WINSTON-SALEM, N.C. -- Dino Gaudio went from coach of the No. 1 team in the nation to out of a job in 15 months.
Wake Forest fired Gaudio on Wednesday after three seasons for failing to win enough games in the postseason.
During a hastily drawn news conference, athletic director Ron Wellman said "the basis for the decision was our late-season and postseason performances."
In three seasons at the helm at Wake Forest, Gaudio was a combined 1-5 in Atlantic Coast Conference and NCAA tournaments. His only victory came last month in the first round of NCAA tournament against Texas, when Ishmael Smith hit a last-second jumper in overtime. Kentucky then beat the Demon Deacons by 30 points in Round 2.
"This was not a snap decision. It was not a snap judgment," said Wellman, who served on the NCAA Division I men's basketball committee this season and was in Indianapolis earlier this week for the Final Four.
"This was not a decision based upon a one-year performance," he added. "We can put up with a disappointment. We have disappointments all the time. But there is a pattern here that needed to be addressed, a 3-year pattern that needed to be addressed."
Wellman said the search for Gaudio's replacement would begin immediately, and that he has kept a wish list of candidates because "you don't want to be caught unaware or off-guard or unprepared for something like this." He declined to identify any names on the list, promised secrecy until the new coach is hired and emphasized there is no timetable for his decision.
"I want to thank Wake Forest for the opportunity it gave me and my staff three years ago," Gaudio said in a statement issued Wednesday night by the school. "I'm proud of what we accomplished on the court, in the classroom and in the community. We worked hard, did the very best we could and I wish the basketball program the very best in the future."
Gaudio did not return messages left by the Associated Press on his cell phone. Wellman said he told Gaudio of the decision Wednesday afternoon and the coach was surprised but "handled it as professionally as anyone could ever handle it."
Gaudio was 61-31 at Wake Forest since he was promoted in 2007 to replace his longtime friend, Skip Prosser, who died of a heart attack that summer. The school gave Gaudio a contract extension in October through the 2013-14 season, adding an extra two years onto the five-year deal he signed upon taking over.
Wake Forest did not disclose Gaudio's salary or any other details of the contract, as is customary at the small, private school. But Wellman acknowledged that "there is a buyout clause in the contract and that will be honored, most definitely."
"Six months ago, I was convinced that we were going to perform better at the end of the season," Wellman said. "That did not happen."
Wake Forest opened the 2008-09 season 16-0 and spent a week at No. 1 - the second time the Demon Deacons had ever claimed the top ranking. But they tailed off after that, finishing 24-7 and going one-and-done in both the ACC and NCAA tournaments. They were the highest seed to lose in the first round that year when they lost to No. 13 seed Cleveland State.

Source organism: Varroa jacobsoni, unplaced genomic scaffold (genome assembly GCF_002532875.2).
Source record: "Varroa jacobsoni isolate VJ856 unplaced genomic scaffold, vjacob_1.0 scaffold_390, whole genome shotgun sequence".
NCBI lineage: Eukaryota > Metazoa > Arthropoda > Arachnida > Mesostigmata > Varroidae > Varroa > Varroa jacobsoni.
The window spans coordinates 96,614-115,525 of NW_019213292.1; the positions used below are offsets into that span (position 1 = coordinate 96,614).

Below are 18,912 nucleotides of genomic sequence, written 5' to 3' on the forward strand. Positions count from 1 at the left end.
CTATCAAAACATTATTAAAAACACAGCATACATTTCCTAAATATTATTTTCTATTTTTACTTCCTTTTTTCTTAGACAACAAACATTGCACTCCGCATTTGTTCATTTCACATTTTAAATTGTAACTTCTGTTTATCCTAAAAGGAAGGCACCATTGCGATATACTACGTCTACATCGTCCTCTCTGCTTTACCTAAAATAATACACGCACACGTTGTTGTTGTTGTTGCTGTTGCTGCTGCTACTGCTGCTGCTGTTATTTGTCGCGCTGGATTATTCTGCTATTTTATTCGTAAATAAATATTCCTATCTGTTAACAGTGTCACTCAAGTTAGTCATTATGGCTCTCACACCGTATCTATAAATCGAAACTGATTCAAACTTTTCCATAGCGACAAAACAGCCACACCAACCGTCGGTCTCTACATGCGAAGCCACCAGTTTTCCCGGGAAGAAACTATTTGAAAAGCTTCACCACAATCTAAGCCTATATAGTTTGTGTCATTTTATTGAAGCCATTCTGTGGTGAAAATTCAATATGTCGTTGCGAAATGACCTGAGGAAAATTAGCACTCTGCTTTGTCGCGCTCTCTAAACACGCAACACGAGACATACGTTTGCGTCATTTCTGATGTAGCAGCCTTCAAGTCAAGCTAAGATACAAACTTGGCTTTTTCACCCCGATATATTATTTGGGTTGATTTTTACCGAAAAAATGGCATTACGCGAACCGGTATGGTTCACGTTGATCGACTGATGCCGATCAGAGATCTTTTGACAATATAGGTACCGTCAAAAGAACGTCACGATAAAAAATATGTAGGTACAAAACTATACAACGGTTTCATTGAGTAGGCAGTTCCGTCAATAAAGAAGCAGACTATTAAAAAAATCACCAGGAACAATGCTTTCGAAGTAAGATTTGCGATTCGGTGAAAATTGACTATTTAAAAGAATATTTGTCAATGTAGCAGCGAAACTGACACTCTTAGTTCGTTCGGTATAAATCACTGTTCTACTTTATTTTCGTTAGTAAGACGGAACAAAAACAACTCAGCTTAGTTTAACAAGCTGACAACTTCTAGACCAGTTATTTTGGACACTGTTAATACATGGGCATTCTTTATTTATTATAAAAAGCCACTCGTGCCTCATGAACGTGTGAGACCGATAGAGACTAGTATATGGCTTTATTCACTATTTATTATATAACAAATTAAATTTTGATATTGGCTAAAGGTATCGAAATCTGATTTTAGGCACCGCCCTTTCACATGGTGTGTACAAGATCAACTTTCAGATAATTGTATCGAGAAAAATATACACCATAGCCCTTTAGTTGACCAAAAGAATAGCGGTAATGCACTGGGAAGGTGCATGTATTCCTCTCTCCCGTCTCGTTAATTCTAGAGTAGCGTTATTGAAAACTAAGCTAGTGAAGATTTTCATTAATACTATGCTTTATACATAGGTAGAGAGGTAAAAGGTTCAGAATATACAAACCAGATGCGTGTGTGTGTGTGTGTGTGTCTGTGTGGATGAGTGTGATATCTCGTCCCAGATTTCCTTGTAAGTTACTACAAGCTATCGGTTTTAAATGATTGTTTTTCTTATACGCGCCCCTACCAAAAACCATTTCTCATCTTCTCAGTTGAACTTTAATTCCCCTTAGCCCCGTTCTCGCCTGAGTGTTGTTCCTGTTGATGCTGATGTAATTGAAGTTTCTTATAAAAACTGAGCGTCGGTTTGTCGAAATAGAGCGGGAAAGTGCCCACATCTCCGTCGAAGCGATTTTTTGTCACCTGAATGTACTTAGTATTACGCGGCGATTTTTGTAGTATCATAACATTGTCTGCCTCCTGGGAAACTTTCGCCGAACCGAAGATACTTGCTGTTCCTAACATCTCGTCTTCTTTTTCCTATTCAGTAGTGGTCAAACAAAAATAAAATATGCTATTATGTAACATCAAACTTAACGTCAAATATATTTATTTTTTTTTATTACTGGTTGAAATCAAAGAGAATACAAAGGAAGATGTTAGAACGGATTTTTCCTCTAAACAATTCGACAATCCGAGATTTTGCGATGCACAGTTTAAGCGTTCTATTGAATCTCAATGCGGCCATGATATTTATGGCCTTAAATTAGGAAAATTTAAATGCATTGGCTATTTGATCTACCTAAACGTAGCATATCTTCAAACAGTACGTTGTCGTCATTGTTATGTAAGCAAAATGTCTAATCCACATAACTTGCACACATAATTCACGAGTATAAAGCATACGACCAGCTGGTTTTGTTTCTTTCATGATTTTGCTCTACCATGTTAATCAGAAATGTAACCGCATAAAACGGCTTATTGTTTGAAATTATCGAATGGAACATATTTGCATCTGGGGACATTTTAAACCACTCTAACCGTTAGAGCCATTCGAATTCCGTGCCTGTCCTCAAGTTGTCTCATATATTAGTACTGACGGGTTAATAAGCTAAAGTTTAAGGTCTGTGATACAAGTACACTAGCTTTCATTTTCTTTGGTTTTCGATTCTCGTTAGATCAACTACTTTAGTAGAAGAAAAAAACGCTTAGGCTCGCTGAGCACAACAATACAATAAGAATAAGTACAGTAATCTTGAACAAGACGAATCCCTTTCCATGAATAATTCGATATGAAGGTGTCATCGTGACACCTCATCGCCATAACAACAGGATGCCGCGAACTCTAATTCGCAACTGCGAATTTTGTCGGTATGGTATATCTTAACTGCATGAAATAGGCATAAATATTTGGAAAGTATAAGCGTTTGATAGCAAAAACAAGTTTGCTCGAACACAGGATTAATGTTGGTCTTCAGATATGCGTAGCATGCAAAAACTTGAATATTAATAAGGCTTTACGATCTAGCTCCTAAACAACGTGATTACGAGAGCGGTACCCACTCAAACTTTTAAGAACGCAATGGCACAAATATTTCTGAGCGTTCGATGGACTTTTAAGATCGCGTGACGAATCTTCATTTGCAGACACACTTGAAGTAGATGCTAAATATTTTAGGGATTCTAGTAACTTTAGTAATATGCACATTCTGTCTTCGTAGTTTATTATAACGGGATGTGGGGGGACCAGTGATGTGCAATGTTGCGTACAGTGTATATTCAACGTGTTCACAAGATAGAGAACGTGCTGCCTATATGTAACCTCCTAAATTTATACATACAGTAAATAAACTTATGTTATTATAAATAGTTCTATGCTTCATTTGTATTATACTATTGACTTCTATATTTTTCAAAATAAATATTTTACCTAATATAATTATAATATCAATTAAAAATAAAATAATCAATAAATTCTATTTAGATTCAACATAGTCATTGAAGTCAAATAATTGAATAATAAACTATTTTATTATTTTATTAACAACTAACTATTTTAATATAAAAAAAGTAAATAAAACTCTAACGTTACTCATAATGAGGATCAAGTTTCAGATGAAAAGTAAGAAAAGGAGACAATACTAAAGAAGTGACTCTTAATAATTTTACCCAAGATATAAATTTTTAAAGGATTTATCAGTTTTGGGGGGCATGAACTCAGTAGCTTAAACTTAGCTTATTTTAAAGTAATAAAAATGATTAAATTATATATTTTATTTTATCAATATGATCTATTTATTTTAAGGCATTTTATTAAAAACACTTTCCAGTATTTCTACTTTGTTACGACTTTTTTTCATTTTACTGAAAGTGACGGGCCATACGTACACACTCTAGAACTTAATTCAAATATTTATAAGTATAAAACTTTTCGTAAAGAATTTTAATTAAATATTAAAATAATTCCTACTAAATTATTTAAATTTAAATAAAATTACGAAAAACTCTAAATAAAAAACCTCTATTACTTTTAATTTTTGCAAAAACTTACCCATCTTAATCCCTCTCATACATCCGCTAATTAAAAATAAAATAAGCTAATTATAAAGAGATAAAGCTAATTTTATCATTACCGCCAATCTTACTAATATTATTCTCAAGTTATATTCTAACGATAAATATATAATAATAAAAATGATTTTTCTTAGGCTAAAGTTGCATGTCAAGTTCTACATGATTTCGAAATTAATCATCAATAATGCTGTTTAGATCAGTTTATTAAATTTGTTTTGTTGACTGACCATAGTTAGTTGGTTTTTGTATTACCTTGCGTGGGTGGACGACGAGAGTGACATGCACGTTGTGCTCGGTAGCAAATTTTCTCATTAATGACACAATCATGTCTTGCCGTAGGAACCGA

"We started off 16-0, No. 1 in the country, then lay an egg in the NCAA tournament -- it tore us to pieces when we knew we weren't going to finish our dream," guard L.D. Williams said before the season. "All season long, coach Gaudio talked about 'Final Four, Final Four, Final Four,' and we don't even make the final 32. It kills us every day."
This year, the Demon Deacons cracked the Top 25 for one week in mid-February before dropping four in a row. After beating Clemson in the season finale, they seemed listless in a 21-point loss to 12th-seeded Miami in the ACC tournament. They were 0-3 in the ACC tournament under Gaudio with each loss coming by at least 10 points.
Wellman said the late-season drop-off extended to the stat sheet. "There was a significant decline in every statistical category from February on ... and even more significant in the postseason," he said.
Part of the problem for Gaudio has been players leaving early for the NBA. Jeff Teague and James Johnson both left early last season, and leading scorer Al-Farouq Aminu declared for the draft last week with two years of eligibility remaining.
The Demon Deacons also lose Smith, their second-leading scorer, and 7-foot center Chas McFarland and defensive specialist Williams to graduation.
The decision comes at a curious time because the spring signing period for recruits is April 14, and a "contact period" on the NCAA's recruiting calendar begins Thursday. The class of five players who have already signed letters of intent is rated by Scout.com as the 10th-best in the nation.
Wellman said he asked current assistants Rusty LaRue, Jeff Battle and Walt Corbean to stay with the program in the interim. Dave Wojcik spent one year on Gaudio's staff before he was named an associate head coach at Boise State last week. LaRue did not return a message left by the AP on his cell phone.
"Our message to the recruits is, be patient," Wellman said. "Don't do something at a peak emotional moment that you would regret later on. Let us hire the new coach, meet with the new coach and see where this might go."